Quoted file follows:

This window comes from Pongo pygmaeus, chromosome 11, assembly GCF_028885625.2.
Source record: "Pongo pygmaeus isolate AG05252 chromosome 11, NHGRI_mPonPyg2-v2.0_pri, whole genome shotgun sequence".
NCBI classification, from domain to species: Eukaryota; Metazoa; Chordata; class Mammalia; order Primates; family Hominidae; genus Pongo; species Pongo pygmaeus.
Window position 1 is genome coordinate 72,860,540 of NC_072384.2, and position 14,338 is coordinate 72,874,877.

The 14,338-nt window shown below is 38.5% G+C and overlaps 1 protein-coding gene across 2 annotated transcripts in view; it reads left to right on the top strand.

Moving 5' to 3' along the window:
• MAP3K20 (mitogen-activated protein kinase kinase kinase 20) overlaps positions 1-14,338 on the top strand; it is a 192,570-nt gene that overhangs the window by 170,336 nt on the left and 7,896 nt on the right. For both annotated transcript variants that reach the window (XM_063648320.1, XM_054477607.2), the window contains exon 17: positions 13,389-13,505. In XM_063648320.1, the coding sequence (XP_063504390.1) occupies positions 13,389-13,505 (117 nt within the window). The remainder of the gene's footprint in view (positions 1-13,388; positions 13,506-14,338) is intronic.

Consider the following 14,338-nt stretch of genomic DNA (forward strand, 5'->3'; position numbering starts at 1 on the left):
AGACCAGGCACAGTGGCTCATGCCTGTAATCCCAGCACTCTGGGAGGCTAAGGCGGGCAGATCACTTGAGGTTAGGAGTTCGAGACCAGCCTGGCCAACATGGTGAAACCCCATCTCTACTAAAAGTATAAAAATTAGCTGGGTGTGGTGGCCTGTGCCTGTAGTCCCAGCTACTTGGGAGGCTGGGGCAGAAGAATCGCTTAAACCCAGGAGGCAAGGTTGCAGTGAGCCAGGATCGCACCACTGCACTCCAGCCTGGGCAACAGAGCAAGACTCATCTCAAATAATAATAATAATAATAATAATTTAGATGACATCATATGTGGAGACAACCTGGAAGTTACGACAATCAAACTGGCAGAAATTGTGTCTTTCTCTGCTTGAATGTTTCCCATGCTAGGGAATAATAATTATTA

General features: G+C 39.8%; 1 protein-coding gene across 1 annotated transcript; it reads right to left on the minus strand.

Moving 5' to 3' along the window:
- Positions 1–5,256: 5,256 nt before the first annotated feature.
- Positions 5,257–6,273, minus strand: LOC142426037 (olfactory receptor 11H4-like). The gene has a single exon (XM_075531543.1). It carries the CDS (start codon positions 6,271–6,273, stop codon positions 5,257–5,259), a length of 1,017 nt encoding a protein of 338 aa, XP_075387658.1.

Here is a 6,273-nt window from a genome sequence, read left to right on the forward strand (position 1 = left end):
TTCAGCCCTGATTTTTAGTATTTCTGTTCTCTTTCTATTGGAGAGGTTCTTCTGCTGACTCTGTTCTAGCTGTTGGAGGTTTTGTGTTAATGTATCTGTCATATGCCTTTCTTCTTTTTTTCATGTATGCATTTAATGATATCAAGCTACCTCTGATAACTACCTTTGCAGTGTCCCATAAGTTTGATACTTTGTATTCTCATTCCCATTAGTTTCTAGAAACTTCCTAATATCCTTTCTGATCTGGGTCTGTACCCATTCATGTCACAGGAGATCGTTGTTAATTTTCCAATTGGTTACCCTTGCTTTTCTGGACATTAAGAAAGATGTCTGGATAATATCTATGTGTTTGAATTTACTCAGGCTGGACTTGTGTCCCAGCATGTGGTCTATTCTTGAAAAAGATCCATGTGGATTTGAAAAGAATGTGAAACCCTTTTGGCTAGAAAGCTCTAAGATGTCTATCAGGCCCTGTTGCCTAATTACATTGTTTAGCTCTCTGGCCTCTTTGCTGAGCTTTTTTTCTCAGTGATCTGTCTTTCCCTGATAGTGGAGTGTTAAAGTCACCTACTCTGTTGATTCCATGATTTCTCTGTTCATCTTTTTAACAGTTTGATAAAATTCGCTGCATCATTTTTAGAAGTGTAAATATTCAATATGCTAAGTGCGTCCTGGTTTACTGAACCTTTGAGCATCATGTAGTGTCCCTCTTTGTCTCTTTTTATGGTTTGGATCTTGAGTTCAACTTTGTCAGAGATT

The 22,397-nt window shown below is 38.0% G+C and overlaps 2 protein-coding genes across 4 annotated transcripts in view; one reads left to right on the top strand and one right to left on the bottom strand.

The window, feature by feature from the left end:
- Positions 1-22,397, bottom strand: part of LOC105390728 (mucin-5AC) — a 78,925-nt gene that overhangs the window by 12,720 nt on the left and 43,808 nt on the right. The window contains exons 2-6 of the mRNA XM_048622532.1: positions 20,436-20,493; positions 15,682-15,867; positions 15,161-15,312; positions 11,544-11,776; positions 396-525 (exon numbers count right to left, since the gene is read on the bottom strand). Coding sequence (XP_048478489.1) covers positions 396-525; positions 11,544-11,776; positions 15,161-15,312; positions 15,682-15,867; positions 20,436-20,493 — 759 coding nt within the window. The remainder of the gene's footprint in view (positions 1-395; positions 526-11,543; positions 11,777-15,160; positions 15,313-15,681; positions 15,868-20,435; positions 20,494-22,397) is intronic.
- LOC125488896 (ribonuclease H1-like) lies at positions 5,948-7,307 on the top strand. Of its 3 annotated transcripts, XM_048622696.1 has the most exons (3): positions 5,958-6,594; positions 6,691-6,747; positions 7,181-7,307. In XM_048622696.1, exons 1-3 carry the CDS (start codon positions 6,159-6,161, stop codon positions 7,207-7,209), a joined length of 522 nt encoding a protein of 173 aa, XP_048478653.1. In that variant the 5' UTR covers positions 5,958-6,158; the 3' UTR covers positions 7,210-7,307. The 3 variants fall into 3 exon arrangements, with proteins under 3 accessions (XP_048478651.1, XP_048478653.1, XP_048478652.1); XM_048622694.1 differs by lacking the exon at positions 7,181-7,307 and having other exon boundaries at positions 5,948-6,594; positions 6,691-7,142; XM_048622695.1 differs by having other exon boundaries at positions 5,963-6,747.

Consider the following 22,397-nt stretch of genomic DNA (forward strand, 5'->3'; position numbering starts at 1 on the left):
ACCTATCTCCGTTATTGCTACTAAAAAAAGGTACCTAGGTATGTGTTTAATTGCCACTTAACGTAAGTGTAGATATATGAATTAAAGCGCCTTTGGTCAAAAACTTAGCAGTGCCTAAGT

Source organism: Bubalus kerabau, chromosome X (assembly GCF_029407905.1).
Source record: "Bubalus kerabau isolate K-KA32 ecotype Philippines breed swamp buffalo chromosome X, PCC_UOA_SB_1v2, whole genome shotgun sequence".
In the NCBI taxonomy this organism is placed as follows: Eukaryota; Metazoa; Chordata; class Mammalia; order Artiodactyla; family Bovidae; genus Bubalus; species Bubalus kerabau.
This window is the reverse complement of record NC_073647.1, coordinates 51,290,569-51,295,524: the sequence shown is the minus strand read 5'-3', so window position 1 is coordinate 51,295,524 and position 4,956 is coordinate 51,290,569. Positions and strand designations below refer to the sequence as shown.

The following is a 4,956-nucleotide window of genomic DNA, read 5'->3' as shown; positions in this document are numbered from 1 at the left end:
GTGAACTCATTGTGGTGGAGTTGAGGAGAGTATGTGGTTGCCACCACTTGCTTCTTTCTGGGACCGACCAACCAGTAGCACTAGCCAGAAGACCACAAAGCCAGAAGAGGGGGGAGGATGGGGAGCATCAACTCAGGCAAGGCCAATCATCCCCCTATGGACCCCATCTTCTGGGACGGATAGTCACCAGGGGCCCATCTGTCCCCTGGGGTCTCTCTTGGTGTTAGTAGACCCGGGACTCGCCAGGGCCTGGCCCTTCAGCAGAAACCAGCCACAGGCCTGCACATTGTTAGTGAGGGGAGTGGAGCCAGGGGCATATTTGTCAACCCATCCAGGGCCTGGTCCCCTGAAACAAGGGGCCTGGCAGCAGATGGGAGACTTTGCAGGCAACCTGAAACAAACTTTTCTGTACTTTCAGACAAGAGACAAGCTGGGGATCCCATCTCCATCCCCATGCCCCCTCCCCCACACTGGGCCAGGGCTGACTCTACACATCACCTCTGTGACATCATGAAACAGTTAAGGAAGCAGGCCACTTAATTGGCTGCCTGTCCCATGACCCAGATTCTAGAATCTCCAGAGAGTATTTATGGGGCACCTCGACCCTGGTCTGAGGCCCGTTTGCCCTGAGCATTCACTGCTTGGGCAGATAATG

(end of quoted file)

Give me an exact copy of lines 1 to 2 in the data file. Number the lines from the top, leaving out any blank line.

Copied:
This window comes from Pongo pygmaeus, chromosome 11, assembly GCF_028885625.2.
Source record: "Pongo pygmaeus isolate AG05252 chromosome 11, NHGRI_mPonPyg2-v2.0_pri, whole genome shotgun sequence".